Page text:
Rescue our university

Rescue our university

THE decision by the Senate to suspend academic activities at the National University of Lesotho (NUL) should come as an embarrassment to the government. It must serve as a wake-up call on the government to act with speed to resolve the institution’s financial woes. The university has been in financial doldrums for years.

For the first time, we are having a crisis at the NUL which has nothing to do with protests from disgruntled students over payouts. The issues that the Senate is raising are fundamental issues that are at the centre of any functional university.
In a press statement released on Monday, the NUL Senate is not impressed by the lackluster approach from the government in terms of funding the university’s projects.

In fact, we sense some exasperation from the Senate over what it says is a “systematic crippling of the university” by the government.
The Senate is miffed that over the years since the 2008/9 financial year, the university’s allocation of funds has continued to be whittled down.
The Senate says this is now having a disastrous consequence on the university’s ability to function properly.

The government subvention has fallen from M132 million in the 2008/9 financial year to M110 million in the 2016/2017 year. This has now been further reduced to a paltry M99 million in the current financial year.
The Senate believes the decision to cut the subvention is a clear indication of the government’s “devaluation of higher education in Lesotho”.
It feels the current situation has therefore become untenable hence the decision to suspend all academic activities at the Roma campus until the government acts to salvage the situation.

Of course others might argue the Senate has over-reacted in taking this drastic action and must give dialogue with the government a chance.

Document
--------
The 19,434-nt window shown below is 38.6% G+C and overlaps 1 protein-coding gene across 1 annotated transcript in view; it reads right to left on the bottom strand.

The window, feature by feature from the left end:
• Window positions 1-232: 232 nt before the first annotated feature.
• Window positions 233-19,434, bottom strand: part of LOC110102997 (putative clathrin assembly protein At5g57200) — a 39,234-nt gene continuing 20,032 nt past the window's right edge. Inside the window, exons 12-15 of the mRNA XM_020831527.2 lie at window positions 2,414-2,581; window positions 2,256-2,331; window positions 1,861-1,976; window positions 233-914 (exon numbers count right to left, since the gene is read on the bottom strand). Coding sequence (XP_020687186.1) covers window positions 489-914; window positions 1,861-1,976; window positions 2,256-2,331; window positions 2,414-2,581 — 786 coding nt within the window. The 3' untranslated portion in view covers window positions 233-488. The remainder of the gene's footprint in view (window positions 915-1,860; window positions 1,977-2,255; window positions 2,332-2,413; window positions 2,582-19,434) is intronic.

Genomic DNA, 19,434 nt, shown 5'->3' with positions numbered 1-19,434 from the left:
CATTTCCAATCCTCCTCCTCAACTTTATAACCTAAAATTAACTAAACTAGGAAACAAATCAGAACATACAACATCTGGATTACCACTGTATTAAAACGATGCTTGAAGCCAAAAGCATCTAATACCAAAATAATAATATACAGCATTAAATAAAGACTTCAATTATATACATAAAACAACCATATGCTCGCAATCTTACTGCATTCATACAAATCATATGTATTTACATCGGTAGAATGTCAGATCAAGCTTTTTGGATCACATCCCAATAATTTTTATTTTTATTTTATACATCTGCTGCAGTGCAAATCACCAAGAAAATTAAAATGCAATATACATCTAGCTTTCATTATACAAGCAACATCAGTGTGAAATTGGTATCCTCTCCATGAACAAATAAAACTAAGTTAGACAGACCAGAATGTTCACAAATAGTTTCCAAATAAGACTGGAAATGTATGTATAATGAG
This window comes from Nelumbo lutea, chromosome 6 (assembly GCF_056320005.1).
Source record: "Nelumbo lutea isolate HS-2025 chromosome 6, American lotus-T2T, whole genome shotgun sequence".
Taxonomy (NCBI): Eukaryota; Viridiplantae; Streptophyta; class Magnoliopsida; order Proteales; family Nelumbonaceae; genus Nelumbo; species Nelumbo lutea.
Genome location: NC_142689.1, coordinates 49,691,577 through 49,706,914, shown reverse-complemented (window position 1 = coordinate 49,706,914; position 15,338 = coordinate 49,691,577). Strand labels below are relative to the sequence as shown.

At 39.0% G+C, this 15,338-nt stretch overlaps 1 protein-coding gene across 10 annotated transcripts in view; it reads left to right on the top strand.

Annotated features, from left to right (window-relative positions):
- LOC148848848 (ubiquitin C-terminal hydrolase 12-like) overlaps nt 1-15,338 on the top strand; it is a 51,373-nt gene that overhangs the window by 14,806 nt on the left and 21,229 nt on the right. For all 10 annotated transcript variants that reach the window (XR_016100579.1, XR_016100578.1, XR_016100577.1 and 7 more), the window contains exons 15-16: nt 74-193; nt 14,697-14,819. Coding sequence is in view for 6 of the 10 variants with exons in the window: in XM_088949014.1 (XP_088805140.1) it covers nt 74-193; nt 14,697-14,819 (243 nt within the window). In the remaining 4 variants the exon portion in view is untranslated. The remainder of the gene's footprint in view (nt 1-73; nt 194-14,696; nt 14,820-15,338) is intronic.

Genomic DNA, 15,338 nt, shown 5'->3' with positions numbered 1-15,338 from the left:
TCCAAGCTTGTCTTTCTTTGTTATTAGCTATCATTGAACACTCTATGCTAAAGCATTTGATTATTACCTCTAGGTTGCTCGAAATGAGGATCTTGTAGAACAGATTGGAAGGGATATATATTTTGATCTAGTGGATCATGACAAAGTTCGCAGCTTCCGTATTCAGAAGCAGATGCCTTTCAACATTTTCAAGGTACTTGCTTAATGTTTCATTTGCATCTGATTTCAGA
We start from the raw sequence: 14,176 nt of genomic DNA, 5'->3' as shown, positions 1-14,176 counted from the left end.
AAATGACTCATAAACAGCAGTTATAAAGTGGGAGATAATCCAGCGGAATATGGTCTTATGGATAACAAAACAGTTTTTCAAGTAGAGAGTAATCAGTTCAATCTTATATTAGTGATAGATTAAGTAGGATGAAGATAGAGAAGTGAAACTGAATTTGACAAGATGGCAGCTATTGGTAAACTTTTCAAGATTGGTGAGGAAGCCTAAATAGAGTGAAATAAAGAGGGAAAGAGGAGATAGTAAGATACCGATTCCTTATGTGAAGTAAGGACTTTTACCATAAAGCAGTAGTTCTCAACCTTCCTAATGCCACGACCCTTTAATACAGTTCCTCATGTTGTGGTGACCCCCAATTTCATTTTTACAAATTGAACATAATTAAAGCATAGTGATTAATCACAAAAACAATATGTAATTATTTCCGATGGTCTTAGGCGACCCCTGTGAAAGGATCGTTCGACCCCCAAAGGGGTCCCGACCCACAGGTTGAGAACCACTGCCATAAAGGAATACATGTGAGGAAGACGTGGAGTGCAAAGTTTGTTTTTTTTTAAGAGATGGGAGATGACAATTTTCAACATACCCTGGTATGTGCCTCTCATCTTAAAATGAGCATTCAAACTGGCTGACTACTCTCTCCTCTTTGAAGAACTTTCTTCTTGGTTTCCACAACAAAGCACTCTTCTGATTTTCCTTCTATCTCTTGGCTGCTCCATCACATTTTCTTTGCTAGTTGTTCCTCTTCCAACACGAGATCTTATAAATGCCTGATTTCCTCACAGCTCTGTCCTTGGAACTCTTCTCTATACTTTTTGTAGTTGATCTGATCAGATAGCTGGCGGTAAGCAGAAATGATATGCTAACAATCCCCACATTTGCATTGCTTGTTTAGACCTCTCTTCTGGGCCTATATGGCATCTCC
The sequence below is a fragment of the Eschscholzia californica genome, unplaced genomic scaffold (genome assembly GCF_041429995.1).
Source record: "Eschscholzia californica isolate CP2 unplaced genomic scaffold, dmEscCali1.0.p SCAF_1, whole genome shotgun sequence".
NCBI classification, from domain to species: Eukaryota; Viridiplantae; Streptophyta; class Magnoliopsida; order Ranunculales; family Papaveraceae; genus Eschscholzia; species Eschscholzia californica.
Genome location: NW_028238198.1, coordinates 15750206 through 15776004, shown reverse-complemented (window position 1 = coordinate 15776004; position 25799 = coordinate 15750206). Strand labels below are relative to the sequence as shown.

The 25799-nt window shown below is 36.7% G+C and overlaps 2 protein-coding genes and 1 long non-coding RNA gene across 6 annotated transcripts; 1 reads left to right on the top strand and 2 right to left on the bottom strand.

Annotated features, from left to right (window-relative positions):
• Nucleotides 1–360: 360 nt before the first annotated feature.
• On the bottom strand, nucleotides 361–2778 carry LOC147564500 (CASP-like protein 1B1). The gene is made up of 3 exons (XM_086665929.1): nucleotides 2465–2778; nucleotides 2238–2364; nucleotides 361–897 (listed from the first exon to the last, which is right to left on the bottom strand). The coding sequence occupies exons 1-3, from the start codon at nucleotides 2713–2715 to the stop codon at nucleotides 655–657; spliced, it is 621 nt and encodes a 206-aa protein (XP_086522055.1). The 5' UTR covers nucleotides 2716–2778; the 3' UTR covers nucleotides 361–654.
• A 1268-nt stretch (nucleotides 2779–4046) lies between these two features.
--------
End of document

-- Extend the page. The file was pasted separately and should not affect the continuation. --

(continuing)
We would however like to believe that the pressure to get the government to act was long overdue. The government must rectify the situation to ensure a speedy return to normalcy at Roma.

Of course the suspension of the university’s academic activities is a huge embarrassment for the coalition government that was swept into power on the back of huge promises to do things differently and deliver better services to Basotho.
Much more was expected from the government to support the university, which is a key national institution.
The truth of the matter is that we cannot afford to let the NUL collapse. It is a strategic national institution that lies at the core of who we are as Basotho and what we intend to be in the next 50 years and beyond.

It is precisely for this reason that we expect an emergency response from the government to save our beloved university in Roma.
That the Senate was forced to suspend all academic activities at the campus is a clear indication of its desperate cries for help. The government must listen and do something to rescue the situation.

The suspension of activities at the NUL could send the wrong signal to Basotho that the government has either neglected its core responsibility or does not care about the future of the country. We would like to think none of the above is true.

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